An appeal by Pace University to block unemployment insurance benefits to an adjunct was denied recently by the New York State Department of Labor (NYSDOL). The NYSDOL ruled that receipt of an appointment letter does not constitute a guarantee or a reasonable expectation of employment.
The events unfolded in the following manner. Last summer the adjunct was not assigned a class for the summer session even though he had received an appointment letter from Pace. He applied for and received unemployment insurance for the period of his unemployment during that summer. In the Fall he was notified by the New York State Department of Labor (NYSDOL) that he did not actually qualify for unemployment benefits for this period of time since he had received an appointment letter. As a result of his disqualification, he was ordered by the NYSDOL to return the money.
The adjunct appealed and was represented by the UAFP attorney’s law firm, The Law Office of Harvey S. Mars LLC. The adjunct won the case but Pace, in turn, appealed the decision. Last Friday Pace’s appeal was denied when NYSDOL determined that the appointment letter did not, in fact, guarantee Fall employment for the adjunct.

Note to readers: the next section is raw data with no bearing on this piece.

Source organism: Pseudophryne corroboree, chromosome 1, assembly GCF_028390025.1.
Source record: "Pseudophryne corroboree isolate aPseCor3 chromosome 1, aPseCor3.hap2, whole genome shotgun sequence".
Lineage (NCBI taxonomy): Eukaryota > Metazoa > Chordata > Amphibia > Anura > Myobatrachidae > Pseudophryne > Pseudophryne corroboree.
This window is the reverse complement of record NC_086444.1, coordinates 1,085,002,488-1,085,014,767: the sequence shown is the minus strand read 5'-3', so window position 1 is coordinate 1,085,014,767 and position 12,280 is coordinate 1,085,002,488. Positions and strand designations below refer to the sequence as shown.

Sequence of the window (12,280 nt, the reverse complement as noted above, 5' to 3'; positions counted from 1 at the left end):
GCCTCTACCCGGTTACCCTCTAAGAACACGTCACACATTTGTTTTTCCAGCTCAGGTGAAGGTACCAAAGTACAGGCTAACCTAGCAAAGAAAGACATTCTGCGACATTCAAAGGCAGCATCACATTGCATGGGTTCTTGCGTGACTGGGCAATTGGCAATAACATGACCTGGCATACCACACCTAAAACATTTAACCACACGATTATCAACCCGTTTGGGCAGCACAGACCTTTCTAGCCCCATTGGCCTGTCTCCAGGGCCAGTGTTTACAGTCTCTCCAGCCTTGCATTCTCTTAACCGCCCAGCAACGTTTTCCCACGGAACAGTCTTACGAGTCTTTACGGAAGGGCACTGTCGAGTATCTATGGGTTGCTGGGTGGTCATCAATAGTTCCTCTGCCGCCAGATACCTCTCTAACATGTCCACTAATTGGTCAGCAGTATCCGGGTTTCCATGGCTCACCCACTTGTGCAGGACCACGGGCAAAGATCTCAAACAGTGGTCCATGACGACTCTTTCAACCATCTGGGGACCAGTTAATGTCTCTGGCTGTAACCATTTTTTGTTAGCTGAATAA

The ruling will have a profound impact for adjuncts since it means that they would be considered eligible for unemployment benefits from the date of their last class in a semester until the start of their next teaching assignment provided that they receive an appointment letter but are not assigned a class.
While, in order to qualify for Unemployment Insurance benefits, adjuncts would presumably have to show that they sought other employment during the summer but were unable to secure it, this nevertheless makes application for unemployment insurance an option for adjuncts.